Identifying and pinpointing waste and inefficiencies within these long and intricate value streams allows for strategic reduction or elimination, which fosters a lean thinking culture, enhancing efficiency and cutting costs. The benefits aren’t just financial; they also boost customer satisfaction by delivering value more swiftly and consistently.

How can finance and banking overcome these challenges?

I’ve summarized and ordered them below by their priority and corresponding solutions. Financial institutions can use this list as a roadmap to anticipate, understand, and effectively manage the hurdles to adopting DevOps trends.

Priority, challenge, and overcoming strategy

Priority 1: Security and compliance

Implement DevSecOps for continuous security checks and comply with standards without compromising speed or safety. To do this, organizations should ensure they have (at a minimum):

  • Secret detection turned on for repositories, which helps protect sensitive data from being inadvertently exposed.
  • Static code analysis enabled, which helps detect potential vulnerabilities in the code.
  • Dependency scanning running for all content, which helps identify vulnerabilities in dependencies.
  • Role-Based Access Controls (RBAC) enabled, ensuring only authorized individuals can access resources.

Our webinar on “Compliance and security in the DevOps world” discusses the importance of this priority in-depth.

Priority 2: Platform engineering

  • Initiate a project to develop methods for easier testing and deployment of legacy systems. Even when dealing with outdated technology, you should find ways to improve the existing process. The goal isn't to discard the old but to integrate it effectively into new methodologies.
  • Develop a clear strategy for identifying which applications could be modernized. Some legacy applications may be better suited for a complete rewrite or migration to a more automated and resilient system. This strategy should consider factors like cost, time, compatibility, and the potential benefits of modernization.
  • For the remaining applications, focus on automation. Some legacy system parts might need to be suited for a partial overhaul. In these cases, find ways to automate routine tasks, streamline processes, and reduce the manual effort required.

Priority 3: Developer Experience and talent

  • Foster an open culture of continuous learning by emphasizing learning as a core value within your organization. Recommend training programs that help developers build skills in DevOps, cloud technology, and cybersecurity skills, and consider platforms like Coursera, Udemy, or LinkedIn Learning that offer a wide range of courses.
  • Assess developer experience regularly by conducting frequent developer experience questionnaires to identify pain points and areas of improvement. Use these insights to create a better working environment.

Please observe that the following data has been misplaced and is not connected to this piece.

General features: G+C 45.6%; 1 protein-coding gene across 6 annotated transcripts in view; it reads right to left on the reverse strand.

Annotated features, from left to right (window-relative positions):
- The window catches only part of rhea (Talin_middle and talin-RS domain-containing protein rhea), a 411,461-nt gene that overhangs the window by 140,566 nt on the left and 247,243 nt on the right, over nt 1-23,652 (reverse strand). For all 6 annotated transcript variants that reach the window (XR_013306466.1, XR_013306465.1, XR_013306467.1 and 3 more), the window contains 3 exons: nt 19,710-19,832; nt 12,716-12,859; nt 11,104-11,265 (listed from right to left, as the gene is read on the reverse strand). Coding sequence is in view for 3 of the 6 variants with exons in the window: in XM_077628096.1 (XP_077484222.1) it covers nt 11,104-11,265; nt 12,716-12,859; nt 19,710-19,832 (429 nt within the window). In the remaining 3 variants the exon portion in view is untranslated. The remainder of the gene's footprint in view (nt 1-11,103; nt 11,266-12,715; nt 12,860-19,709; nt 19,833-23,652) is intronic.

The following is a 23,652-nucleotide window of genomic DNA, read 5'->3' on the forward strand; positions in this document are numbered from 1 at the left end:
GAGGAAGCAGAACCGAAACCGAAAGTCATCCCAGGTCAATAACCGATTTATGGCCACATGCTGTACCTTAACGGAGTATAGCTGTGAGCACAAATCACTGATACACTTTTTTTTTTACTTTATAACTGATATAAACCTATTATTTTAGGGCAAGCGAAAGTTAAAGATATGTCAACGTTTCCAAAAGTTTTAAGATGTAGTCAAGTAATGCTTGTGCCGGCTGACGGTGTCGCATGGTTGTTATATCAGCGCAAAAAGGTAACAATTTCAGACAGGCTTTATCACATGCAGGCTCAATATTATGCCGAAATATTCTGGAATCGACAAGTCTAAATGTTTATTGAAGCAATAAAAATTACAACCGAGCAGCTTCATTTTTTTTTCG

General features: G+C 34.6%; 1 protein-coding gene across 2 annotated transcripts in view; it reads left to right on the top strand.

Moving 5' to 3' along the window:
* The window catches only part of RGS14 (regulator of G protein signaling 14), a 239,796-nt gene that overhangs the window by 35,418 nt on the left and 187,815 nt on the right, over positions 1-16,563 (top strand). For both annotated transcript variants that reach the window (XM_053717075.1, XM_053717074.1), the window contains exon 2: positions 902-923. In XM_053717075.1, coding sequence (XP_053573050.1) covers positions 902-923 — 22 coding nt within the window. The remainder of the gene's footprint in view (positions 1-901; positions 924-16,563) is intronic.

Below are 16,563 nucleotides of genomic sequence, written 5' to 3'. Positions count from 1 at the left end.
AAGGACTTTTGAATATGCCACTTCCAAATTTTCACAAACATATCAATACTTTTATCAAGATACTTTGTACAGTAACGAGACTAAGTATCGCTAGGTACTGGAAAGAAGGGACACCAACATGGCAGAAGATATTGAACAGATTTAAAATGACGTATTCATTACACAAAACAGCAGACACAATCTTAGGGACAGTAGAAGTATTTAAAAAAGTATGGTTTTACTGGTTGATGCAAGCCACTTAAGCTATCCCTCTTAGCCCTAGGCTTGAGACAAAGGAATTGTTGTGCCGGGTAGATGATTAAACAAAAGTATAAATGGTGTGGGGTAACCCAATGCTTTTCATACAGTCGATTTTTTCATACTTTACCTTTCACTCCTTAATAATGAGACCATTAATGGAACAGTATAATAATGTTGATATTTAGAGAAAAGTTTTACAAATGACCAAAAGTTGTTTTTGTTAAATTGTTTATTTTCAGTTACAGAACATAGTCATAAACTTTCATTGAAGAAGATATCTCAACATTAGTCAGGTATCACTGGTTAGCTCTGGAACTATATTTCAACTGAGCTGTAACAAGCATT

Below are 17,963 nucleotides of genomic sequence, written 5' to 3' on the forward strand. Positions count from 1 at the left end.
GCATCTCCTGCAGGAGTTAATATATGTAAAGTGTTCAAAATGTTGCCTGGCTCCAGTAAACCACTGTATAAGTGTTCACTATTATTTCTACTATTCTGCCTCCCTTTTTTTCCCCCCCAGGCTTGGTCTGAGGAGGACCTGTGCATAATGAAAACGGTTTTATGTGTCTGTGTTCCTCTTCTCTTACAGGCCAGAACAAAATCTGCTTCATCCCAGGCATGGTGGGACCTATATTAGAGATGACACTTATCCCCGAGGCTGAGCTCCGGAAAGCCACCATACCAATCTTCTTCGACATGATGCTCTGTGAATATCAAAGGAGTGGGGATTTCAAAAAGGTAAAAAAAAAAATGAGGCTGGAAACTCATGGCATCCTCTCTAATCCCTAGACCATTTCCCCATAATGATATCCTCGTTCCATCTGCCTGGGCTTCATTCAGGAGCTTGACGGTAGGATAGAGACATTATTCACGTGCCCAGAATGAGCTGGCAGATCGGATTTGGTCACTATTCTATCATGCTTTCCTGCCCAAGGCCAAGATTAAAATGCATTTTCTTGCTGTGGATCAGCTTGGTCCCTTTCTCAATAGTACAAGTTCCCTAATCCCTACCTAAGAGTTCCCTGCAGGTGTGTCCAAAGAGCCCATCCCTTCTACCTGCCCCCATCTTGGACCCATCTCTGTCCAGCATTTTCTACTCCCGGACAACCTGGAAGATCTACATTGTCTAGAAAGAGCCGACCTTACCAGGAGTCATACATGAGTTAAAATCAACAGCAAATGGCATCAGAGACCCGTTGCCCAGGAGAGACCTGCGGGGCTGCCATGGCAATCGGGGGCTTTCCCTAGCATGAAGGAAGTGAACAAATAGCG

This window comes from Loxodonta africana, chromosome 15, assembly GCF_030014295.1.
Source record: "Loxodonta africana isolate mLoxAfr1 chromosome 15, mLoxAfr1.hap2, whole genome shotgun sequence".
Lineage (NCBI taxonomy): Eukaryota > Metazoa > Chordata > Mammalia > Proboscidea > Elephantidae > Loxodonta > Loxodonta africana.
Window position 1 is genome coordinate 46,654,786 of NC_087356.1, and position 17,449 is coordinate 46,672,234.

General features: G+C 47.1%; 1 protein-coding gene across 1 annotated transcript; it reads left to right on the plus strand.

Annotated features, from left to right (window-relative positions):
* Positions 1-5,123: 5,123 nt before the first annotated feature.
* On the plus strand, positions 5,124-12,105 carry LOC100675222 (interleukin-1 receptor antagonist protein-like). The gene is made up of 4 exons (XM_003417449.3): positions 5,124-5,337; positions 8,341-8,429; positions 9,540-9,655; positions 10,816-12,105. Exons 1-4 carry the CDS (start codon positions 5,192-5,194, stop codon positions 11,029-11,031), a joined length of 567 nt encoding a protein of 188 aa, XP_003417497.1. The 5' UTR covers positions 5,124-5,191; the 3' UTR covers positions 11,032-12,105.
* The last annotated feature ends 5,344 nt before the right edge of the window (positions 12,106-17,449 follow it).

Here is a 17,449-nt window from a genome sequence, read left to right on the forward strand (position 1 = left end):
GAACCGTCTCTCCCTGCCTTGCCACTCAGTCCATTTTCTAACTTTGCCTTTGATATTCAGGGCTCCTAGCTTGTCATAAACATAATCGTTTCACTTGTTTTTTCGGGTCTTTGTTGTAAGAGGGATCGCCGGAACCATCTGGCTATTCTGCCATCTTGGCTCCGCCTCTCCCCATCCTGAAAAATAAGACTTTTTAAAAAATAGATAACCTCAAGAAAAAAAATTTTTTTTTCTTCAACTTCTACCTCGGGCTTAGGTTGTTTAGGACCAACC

• Analyze your recruitment process and understand the demographics of your recruits. Find out which positions are easy to fill and which aren’t, and study the onboarding practices of areas where recruitment is more straightforward.
  • Establish standard work methodologies by implementing frameworks and methodologies all teams can follow (like Agile or Scrum). This will ensure consistency and streamline collaboration across different teams.

Priority 4: Adapting to DevOps trends and industry-specific complications

  • Understand your current development landscape by mastering your practices, technologies, and team structures. This will serve as a baseline to measure future improvements.
  • Conduct a thorough analysis to identify bottlenecks in your current development process, such as inefficiency, skill gaps, or outdated practices.
  • Based on these identified bottlenecks, seek guidance from external experts. This could involve hiring consultants, partnering with specialized firms, or sending staff for further training.
  • Revise your DevOps adoption strategy, which should be a living document that’s continually updated to reflect changing circumstances and feedback.

Priority 5: Automation to orchestration

If you still need to resolve this by optimizing Developer Experience, waste management, and development pipelines, consider the benefits of outsourcing. After all, non-core applications may be managed better with external expertise. 

For core applications, you should have identified whether an incremental change or 'Big Bang' approach is more suitable for enhancing your value creation pipeline based on the analysis and improvements implemented in previous sections. This tailored strategy aligns with your organization's unique needs, balancing risk with potential reward.

By iterating on previous improvements and considering the core value of each application, banks and financial institutions can better navigate the path from automation to orchestration.

Priority 6: Identifying waste and inefficiencies

  • Gauge your developers' experiences and understand the nuances of your development process.
  • Align this understanding with what brings value to your company.
  • Develop specific metrics to pinpoint the most wasteful moments in this value-creation process.
  • Tackle these identified inefficiencies first, steadily moving towards a more lean and efficient operation.


As I discussed in this blog, implementing DevOps in the banking and finance sector involves many challenges, including platform engineering, orchestration, security, talent management, and efficiency optimization. Overcoming these hurdles is essential for a smooth digital transformation. 

Despite the intricate nature of this journey, adopting DevOps brings substantial opportunities to foster innovation, enhance agility, and boost efficiency, ultimately contributing to the industry's growth.

Published: Aug 29, 2023